Other stories related how an apprenticeship pays them while they learn, instead of them paying to learn: a key element of trades training which leaves successful tradespeople qualified, and education-debt-free at the end of their time. A further consideration is that many young people have had enough of the school environment: they want to find their ways as adults, and be self-supporting. An apprenticeship allows them to do this, to find their feet and their independence.
The next source Dr Google sent me to was a surprising one, and very useful. The Citizen’s Advice Bureau (CAB) had great information on trades, with lots of links to the real experts. Through the CAB I went to visit New Zealand Apprenticeships which explained to me the great wrap-around services that now come with the trades programmes themselves. Each apprentice is supported by a training plan, so apprentices have some certainty. They know where their work is taking them, what they will learn and when, with the coming three to four years are mapped out. Anyone undertaking a cadetship has a mentor assigned. A student undertaking university training does not usually have that detailed an overview of where they are going, nor do they get a mentor. Something for the Higher Education sector to learn from.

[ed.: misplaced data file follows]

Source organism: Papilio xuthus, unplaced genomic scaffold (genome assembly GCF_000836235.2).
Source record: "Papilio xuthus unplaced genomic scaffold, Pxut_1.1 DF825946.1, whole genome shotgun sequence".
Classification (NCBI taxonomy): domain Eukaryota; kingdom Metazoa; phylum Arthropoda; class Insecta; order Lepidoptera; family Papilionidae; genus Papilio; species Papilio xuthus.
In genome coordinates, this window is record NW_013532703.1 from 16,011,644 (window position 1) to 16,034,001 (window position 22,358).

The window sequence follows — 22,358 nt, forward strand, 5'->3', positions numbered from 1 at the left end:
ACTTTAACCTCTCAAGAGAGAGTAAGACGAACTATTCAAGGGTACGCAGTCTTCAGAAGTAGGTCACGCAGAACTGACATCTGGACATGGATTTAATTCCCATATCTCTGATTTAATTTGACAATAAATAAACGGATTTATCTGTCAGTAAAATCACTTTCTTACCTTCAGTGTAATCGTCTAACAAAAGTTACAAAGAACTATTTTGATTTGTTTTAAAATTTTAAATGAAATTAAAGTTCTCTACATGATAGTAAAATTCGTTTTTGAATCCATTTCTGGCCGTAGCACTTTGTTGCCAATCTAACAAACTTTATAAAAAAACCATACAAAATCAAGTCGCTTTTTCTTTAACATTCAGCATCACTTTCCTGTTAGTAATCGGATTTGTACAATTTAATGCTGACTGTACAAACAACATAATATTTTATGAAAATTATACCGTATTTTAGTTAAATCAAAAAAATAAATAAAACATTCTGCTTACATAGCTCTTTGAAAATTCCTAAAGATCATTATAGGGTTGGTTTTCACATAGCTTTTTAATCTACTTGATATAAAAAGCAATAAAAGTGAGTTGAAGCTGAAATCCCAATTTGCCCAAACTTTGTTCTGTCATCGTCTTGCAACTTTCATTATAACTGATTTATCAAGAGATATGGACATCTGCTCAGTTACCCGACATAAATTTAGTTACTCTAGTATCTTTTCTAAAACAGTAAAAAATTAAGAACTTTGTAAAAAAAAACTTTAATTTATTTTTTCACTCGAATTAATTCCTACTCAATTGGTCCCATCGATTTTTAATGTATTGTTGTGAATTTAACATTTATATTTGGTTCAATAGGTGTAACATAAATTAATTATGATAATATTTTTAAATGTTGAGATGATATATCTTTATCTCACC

Of course, you don’t need to be a school leaver to learn a trade. You might be in an industry already and become an ‘adult’ apprentice, you might be returning from a work break and want – or need – to retrain while earning (a great opportunity for primary caregiving parents returning to work). In this space, trades training is co-ordinated between the Industry Training Organisations (ITOs) and the Institutes of Technology and Polytechnics (ITPs), coming under, as it is known elsewhere on our planet, the Vocational Education and Training (VET) umbrella. The ITOs broker apprenticeships with the employer, and manage the apprenticeship process, while co-ordinating the industry training requirements with the ITPs. The industry training needs is the province of the ITOs, known as “situated and tacit knowledge”, and are the ‘what we need to deliver to the client’ practice aspects of sector work. The ITPs then organise, codify (underpin ITO practice with theory) and deliver the training; and report back on apprentices’ learning.